Layout Sandwich End View

That way these connections can be repaired without lifting the foam.  The other end of the track feeder wires will be soldered to the track above the surface of the foam.  Lighting to structures will be handled in much the same way.  Wiring for the power directing turnouts will be on top rather than underneath the polystyrene.

Switch Machines

Switches that are near the front edge of the deck would be thrown by hand using Caboose Industries Power Routing Ground Throws.

Caboose Power Routing Ground throws

The wires sticking out of the bottom of the ground throws can be used to switch the polarity of the turnout frog.  Rather than route the wires below the expanded polystyrene, the wires would be routed through a groove in the top of the polystyrene covered by ballast.

For turnouts that are hard to reach I’m considering two options.  Use Caboose ground throws that are placed some distance from the turnout.  Push rods for the turnouts and wiring would run through brass tube.  The other option is an adaptation of the following approach to cable mounted turnouts. This approach is courtesy of Elmer McKay.  Gold-N-Rod cables used in radio control airplane applications would be deployed as follows.

Turnout Slide Switch 1

The Gold-N-Rod cable (yellow) runs through a sleeve (red) and turns a slide switch from one setting to the other.  Music wire extends vertically from the shift handle through the layout to move the switch machine lever.

Slide Switch Mount Block1

A mounting block attaches the switch to the layout.  This could be fabricated from aluminum L channel. wood, etc.

Turnout Slide Switch 2

This is a closeup of the Gold-N-Rod attachment to the slide switch handle.  A small hole in the top of the handle allows music wire to be inserted that runs through a hole in the expanded polystyrene.  The wires route power to the turnout frog in the same way as with the caboose ground throws.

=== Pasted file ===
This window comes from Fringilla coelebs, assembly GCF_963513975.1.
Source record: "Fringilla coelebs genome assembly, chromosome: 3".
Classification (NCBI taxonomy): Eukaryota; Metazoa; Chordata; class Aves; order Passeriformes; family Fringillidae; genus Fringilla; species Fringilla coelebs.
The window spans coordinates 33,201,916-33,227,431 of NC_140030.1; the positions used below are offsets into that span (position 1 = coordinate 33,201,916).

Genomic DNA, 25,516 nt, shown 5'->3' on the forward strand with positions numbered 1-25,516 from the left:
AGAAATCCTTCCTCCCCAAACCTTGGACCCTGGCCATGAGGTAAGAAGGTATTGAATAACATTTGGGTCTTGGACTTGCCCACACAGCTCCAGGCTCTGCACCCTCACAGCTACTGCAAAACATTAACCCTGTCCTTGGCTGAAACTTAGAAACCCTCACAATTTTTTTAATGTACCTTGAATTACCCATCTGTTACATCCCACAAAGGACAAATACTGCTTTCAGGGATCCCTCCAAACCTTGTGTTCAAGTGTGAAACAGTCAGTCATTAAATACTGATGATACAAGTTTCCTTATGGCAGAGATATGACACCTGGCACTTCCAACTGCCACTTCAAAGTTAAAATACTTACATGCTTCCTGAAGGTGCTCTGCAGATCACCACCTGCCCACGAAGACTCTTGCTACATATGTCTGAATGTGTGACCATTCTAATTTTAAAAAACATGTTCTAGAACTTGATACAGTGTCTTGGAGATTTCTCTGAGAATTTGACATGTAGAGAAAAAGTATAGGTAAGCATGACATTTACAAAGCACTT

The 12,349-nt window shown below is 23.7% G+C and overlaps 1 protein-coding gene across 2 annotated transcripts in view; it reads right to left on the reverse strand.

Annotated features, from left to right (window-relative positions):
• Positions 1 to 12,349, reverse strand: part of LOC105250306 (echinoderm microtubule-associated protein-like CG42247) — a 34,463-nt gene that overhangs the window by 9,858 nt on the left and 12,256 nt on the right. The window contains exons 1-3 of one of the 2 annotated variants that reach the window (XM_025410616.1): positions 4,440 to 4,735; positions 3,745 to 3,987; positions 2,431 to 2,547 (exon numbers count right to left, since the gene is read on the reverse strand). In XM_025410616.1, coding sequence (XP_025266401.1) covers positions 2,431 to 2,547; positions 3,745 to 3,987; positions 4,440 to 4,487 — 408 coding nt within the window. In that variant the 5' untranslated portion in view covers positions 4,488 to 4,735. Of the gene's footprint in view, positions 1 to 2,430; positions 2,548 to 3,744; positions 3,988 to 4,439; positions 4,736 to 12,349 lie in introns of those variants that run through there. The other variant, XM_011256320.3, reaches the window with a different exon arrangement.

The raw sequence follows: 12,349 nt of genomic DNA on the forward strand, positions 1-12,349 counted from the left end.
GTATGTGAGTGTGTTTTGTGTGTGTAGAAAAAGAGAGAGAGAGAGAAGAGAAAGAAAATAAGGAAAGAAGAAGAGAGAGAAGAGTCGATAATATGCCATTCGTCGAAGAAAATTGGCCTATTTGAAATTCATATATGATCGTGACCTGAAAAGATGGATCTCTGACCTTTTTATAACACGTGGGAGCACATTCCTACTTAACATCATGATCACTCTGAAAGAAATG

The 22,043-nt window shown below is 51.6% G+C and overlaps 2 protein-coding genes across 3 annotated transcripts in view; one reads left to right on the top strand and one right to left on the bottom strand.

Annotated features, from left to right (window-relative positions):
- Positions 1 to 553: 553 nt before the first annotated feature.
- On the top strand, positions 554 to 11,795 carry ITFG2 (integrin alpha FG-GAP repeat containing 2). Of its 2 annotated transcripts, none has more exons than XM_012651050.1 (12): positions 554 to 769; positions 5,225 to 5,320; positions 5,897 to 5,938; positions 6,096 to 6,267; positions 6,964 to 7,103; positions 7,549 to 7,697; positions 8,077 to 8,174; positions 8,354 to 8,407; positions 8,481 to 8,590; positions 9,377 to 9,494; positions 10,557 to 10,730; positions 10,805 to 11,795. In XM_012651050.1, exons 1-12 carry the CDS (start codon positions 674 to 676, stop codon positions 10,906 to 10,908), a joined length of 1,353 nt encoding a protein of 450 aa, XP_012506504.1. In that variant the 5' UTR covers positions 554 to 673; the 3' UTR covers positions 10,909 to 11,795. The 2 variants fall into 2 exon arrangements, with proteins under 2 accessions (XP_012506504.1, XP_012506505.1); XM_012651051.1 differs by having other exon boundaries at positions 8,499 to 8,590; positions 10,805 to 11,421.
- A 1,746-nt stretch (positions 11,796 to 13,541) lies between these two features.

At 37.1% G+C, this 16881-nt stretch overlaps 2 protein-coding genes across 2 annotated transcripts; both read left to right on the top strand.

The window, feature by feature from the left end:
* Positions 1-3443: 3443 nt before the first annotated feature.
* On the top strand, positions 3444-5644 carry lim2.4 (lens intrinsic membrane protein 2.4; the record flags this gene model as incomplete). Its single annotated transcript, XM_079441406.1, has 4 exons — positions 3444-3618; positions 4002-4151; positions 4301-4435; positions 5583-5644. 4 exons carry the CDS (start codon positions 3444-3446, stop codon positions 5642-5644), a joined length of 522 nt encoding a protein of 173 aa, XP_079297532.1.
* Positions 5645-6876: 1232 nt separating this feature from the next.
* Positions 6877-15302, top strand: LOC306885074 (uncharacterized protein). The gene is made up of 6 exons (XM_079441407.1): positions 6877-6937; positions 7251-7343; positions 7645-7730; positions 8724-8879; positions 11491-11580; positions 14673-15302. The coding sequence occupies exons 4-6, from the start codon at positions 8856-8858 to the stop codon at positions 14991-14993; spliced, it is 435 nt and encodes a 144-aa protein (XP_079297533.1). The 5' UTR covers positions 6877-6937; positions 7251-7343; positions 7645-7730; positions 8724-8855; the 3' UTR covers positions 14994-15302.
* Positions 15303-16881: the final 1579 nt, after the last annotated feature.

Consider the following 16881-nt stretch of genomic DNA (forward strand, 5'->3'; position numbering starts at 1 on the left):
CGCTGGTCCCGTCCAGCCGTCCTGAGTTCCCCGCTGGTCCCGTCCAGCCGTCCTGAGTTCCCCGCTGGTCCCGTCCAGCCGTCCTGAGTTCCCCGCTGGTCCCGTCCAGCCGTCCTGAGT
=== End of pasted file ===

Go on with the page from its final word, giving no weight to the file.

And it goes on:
Turnout Slide Switch 3

Example of a fully wired installation.  The white wires are routing signaling current to power LEDs on the facia of the layout.

Turnout Slide Switch 4

The Gold-N-Rods are activated by push pins.  A button attached with a threaded connector would also work here.  I need to give some thought on how to minimize under sandwich wiring using this approach.  The down side of this approach is it violates the rule of no wiring connections below the polystyrene.

I prefer the first approach (Remote Caboose ground throws) as there would be no wiring below the polystyrene.

Powering Engines

Some of my engines have DCC decoders.  Others are DC controlled and would need to be converted to DCC to use the NCE system.  Power would be via track power.  I would like to support sound on as many engines as possible.

Installing the Sandwich

Actually, these are self-contained units much like modules in a modular railroad.  I plan to float them on top of tables and cabinets, connecting them in much the same way modules are connected.

Installation Step by Step

I built these frames from 2×2 construction lumber created by ripping 2″ x 4″s.   This shot shows a portion of two frames.  The front is a 16″ x 8′ top shelf frame.  The back is a 24″ x 8′ bottom shelf frame.

Frames - Bottom and Top

The perpendicular stretcher pieces are attached using Kreg pocket screws.

Kreg Pocket Joints

A groove was milled on the front edge of the frame.  Bus wires will run through this groove.  I’ll drill holes going through the frame front – front to back to back every 8″ along this groove.

Buss Wire Groove

A sheet of 4′ x 8′ 3/4″ extruded polystyrene was cut into two 2′ x 8′ pieces.  They will be glued to the top of the bottom frame.

Poly Panels 2x8

The next step will be to cut a 16″ wide panel from a 4′ x 8′ sheet of two inch polystyrene and a 16″ wide panel from 3/4″ polystyrene for the top shelf.

This shows the 24″ frame with the first layer of polystyrene glued.  The first 3/4″ layer is barely visible as the second 3/4″ layer is loose laid on top.

Sandwich 1

The first sandwich layer was secured with Loctite PL300 Foamboard Adhesive.  It took about a tube to secure a 3/4″foam layer to the frame.  It is immediately tacky.  We’ll see how well it holds tomorrow morning.

Foam Adhesive

Track will be installed on top of cork roadbed.  It looks like N scale cork roadbed will work well for HOn3 which is a bit wider than N scale.  A turnout is loose laid on the left.  My intention is to cut a 2/3/4″ wide piece of 1″x6″ board then cut a recess in the top layer.  The board will be inserted in the recess and glued to the first layer.  That way I’ll have a wood surface to use in mounting Caboose Ground Throws.

Turnout and Cork